Thursday, August 31, 2006

The Echoes of Christendom

I spoke to a young lady a few days ago who described herself as a "housewife."

How nice, I thought. Not enough people deem the term usable anymore.

Then she went on to refer to her relationship with her boyfriend.

So, she ain't married, but she's a housewife?

Christendom is best defined as "the Christian world." Christian values - such as marriage - have shaped Western culture in nearly every aspect of its current incarnation. Christianity has inspired forays into science, exploration, technology, literature, art... you can name almost any topic, and the fingerprints of the Church can be found on it.

Yet it's no secret that Christendom is less and less a factor in the world of today. The Christian world is dying, and this is to our detriment as a species. What will replace it? Either barbarism, or fanaticism: those three have long been locked in battle. But barbarism and fanaticism aren't each other's enemies, at least not when the Church is alive and kicking. They are our dual enemy, and they are allies.

Of course, we know the Church isn't going anywhere. The promise of God assures us of that. Yet when God is despised instead of clung to, all the consequences are bad. It is Christianity that has given us the notion of peace, that world leaders cling to today. Christianity has given us true charity, true hope, true virtue, and the modern world still resounds with the concepts of these divine truths. Yet the echo is somewhat empty, robbed of a power and richness and spirit which cannot be breathed back in by mortal man, no matter how many U.N. Resolutions are made in the effort.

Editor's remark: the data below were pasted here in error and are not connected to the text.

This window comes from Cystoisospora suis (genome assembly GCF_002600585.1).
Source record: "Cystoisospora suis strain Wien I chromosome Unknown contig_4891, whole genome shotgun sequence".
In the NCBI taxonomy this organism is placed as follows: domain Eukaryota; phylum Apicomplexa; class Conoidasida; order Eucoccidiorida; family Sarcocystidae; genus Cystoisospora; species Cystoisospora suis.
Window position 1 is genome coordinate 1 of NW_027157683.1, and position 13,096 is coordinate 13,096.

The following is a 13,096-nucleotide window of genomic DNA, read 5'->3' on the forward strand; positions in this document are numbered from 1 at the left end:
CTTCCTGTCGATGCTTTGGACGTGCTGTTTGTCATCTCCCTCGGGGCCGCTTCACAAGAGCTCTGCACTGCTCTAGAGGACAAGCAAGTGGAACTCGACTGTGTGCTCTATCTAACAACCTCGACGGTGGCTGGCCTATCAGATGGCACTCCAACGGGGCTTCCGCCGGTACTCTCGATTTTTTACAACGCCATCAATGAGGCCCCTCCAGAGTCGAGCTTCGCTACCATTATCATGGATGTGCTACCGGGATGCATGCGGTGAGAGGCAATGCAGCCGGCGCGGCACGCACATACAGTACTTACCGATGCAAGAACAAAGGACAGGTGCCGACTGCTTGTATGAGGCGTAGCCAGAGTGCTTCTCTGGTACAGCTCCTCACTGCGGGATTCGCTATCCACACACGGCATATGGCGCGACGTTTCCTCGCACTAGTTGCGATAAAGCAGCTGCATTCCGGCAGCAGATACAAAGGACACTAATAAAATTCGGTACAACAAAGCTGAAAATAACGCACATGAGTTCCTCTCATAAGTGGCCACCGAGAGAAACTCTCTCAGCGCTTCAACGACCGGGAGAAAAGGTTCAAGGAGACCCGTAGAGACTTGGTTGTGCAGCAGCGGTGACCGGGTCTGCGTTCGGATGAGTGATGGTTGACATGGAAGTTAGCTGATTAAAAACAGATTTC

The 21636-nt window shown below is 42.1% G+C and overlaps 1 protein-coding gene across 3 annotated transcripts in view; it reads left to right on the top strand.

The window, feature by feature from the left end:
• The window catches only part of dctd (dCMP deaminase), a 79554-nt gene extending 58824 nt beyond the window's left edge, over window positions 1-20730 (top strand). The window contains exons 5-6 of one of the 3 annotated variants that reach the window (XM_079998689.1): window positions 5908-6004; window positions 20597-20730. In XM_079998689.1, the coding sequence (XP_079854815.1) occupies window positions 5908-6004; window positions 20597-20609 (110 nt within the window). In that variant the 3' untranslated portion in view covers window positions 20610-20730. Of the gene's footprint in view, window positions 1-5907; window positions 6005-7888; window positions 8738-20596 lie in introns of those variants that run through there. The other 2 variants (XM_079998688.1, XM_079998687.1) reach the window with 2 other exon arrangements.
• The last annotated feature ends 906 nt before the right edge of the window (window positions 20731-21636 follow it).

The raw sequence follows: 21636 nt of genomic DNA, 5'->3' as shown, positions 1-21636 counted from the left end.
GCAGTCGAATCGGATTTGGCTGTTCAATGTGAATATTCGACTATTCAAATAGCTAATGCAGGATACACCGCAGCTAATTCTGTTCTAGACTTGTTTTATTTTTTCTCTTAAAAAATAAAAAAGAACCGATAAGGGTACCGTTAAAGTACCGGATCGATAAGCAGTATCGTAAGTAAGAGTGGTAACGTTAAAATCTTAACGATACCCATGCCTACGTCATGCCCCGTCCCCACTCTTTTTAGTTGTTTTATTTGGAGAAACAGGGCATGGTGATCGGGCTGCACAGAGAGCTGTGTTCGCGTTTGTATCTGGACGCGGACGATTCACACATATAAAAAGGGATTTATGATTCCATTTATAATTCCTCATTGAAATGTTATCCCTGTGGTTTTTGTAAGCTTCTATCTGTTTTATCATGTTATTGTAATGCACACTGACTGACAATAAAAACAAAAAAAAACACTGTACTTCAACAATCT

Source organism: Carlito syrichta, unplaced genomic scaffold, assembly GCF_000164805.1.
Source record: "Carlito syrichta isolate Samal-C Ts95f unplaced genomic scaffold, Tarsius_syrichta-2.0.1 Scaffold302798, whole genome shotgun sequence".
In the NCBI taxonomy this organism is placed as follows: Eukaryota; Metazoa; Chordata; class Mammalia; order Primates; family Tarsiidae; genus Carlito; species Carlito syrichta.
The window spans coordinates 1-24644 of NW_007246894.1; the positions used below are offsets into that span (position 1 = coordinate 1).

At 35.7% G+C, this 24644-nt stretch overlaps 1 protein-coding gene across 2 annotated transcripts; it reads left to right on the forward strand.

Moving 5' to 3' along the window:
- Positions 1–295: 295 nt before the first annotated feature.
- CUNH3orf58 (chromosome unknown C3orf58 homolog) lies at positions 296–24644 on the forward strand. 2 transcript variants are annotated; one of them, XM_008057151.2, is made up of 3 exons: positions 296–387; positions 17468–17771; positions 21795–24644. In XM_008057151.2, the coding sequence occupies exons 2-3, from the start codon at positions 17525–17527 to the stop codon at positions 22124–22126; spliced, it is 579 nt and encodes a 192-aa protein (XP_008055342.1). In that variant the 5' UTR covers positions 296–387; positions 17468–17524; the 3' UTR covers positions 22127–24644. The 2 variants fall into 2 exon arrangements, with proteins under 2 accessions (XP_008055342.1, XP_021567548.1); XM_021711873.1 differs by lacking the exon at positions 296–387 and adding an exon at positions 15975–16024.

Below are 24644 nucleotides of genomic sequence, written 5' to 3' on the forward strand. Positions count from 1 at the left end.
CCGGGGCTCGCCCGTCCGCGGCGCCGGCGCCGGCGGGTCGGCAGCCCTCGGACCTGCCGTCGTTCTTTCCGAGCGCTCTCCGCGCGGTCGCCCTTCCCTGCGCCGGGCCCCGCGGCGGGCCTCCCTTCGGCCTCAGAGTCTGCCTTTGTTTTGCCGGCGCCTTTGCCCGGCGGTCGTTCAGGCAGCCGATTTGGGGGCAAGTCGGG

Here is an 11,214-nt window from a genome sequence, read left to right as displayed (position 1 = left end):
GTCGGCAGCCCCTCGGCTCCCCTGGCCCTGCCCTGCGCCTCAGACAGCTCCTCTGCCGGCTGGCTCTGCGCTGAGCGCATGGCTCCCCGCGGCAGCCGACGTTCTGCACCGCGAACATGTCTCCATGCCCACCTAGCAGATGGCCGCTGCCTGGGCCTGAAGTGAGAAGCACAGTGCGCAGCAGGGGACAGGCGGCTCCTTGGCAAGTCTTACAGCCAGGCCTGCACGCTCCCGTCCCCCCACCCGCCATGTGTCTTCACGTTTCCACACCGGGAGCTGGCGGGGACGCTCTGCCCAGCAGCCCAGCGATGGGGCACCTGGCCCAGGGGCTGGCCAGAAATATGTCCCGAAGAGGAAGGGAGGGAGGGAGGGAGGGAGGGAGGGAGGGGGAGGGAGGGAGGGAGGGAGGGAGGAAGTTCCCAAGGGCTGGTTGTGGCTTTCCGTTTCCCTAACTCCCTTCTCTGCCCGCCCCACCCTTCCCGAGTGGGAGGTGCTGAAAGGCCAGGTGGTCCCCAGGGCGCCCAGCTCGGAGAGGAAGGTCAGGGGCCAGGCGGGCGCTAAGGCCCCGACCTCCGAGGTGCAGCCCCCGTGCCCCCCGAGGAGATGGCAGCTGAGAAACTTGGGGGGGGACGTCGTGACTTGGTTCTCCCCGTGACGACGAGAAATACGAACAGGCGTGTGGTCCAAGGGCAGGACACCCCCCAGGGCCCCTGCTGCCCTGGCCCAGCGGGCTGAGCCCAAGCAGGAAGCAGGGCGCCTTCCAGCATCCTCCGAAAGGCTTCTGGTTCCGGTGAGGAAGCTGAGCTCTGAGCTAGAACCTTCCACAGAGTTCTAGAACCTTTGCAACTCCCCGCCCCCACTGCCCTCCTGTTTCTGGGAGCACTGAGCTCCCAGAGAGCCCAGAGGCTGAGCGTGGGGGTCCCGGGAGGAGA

In Upon This Rock G. K. Chesterton noted, regarding the Protestant reformers who got rid of the Sacrament of Confession:

...the people who abolished it a few centuries ago found that they had to invent a new imitation of it a few years ago. They told the people to go to a new priest, often without credentials, and make confession generally without absolution, and they called it psychoanalysis.

This is one more example of a fact divorced from the truth. Chesterton defined a sacrament by stating [ibid], "certain material acts are mystical acts; are events in the spiritual world." Yet when the spiritual world is denied, and when its connection to the material world is ignored, we end up with these empty echoes of Christendom, reminding us of our past; of the Truth we have shut out.

The world is full of other examples - I see this especially when studying the Theology of the Body, which explains how human identity and sexuality are wrapped in sacramental symbolism, reflecting the nature of God. Yet sex is more violently profaned than anything in our society. This is the work of the enemy, no doubt.

The Church will survive. The Culture of Death will, not ironically, die. That's one reason I love large Catholic families - we will be around to fill the void with the Gospel of Life.

But what a tragic way to get there. Lord, help us win back this dying world.

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